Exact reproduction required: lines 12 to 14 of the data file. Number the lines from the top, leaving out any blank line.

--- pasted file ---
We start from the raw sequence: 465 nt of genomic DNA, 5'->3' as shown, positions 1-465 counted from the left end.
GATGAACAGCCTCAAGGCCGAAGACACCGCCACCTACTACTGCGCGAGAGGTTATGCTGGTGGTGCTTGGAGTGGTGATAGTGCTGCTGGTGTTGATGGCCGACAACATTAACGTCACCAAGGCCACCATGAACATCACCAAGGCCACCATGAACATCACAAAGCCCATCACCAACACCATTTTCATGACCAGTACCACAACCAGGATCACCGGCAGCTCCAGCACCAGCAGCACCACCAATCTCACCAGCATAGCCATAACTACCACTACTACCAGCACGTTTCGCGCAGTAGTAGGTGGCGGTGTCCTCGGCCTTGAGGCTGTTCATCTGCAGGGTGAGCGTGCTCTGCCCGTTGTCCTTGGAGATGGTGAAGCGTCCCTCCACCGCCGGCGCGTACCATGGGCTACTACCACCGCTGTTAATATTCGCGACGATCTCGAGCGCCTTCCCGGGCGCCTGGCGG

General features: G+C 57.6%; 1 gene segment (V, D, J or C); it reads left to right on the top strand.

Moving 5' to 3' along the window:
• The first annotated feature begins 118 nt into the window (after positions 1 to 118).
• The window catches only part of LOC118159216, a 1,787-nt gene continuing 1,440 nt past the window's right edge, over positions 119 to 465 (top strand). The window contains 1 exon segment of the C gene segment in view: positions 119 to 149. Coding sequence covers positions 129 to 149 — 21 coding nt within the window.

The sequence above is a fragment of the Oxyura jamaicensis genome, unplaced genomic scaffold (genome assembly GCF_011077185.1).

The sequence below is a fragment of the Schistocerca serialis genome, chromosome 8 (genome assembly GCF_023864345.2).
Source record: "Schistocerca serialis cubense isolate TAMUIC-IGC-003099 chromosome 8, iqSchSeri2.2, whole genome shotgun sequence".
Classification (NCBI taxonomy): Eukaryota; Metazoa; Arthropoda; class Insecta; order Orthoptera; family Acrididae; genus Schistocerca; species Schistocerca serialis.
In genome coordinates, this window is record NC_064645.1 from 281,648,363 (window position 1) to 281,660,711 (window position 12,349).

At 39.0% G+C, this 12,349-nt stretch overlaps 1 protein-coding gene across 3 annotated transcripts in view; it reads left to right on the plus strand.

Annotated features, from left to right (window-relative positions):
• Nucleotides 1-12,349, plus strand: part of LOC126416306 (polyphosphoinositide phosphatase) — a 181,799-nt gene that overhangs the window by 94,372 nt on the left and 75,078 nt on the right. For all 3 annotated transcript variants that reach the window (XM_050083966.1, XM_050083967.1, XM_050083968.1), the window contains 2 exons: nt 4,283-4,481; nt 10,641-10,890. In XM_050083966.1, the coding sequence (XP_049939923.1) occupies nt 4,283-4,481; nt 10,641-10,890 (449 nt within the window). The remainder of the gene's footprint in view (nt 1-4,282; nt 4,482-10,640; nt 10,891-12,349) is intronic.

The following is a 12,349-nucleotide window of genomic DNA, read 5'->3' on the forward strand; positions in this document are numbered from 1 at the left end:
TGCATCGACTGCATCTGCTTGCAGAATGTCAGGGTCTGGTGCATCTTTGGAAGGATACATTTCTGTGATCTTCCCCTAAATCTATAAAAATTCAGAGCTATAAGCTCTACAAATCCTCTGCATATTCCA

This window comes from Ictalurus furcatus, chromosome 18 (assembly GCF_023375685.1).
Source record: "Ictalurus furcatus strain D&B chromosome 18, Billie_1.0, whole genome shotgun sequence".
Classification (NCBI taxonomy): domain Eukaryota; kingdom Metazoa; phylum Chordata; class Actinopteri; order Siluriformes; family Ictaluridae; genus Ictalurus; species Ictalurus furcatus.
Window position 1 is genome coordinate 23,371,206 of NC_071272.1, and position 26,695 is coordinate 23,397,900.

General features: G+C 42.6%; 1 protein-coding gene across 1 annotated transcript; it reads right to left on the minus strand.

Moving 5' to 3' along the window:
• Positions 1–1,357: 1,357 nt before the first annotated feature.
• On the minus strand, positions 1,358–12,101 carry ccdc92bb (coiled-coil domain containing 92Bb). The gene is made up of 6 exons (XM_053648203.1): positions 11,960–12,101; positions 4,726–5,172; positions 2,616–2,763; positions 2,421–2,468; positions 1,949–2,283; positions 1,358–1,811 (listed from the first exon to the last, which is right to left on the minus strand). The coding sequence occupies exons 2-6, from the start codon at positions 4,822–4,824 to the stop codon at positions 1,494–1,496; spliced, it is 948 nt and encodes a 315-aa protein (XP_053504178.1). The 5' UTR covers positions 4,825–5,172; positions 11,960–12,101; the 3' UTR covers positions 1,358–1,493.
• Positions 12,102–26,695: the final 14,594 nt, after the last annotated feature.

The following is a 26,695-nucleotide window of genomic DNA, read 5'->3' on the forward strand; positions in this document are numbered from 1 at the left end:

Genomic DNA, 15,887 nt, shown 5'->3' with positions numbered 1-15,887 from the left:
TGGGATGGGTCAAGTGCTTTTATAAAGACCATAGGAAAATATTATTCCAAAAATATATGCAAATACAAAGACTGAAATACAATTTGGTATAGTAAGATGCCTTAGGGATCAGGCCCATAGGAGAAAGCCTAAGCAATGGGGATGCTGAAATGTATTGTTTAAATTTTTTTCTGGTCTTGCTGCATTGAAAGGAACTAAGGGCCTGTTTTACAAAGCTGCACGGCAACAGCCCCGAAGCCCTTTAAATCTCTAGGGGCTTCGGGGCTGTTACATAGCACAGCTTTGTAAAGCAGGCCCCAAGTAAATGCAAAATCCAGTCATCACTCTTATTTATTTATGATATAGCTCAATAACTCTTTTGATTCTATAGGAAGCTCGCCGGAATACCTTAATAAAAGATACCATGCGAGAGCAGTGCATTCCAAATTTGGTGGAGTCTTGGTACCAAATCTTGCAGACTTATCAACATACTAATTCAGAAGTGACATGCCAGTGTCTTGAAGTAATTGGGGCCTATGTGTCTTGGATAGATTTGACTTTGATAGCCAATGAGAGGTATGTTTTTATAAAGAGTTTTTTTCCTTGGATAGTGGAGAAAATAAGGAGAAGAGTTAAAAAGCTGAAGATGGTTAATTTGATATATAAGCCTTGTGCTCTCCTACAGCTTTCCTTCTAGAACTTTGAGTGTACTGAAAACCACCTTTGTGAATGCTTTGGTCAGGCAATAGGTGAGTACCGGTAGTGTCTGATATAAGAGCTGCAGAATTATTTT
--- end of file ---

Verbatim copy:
At 39.0% G+C, this 12,349-nt stretch overlaps 1 protein-coding gene across 3 annotated transcripts in view; it reads left to right on the plus strand.

Annotated features, from left to right (window-relative positions):
• Nucleotides 1-12,349, plus strand: part of LOC126416306 (polyphosphoinositide phosphatase) — a 181,799-nt gene that overhangs the window by 94,372 nt on the left and 75,078 nt on the right. For all 3 annotated transcript variants that reach the window (XM_050083966.1, XM_050083967.1, XM_050083968.1), the window contains 2 exons: nt 4,283-4,481; nt 10,641-10,890. In XM_050083966.1, the coding sequence (XP_049939923.1) occupies nt 4,283-4,481; nt 10,641-10,890 (449 nt within the window). The remainder of the gene's footprint in view (nt 1-4,282; nt 4,482-10,640; nt 10,891-12,349) is intronic.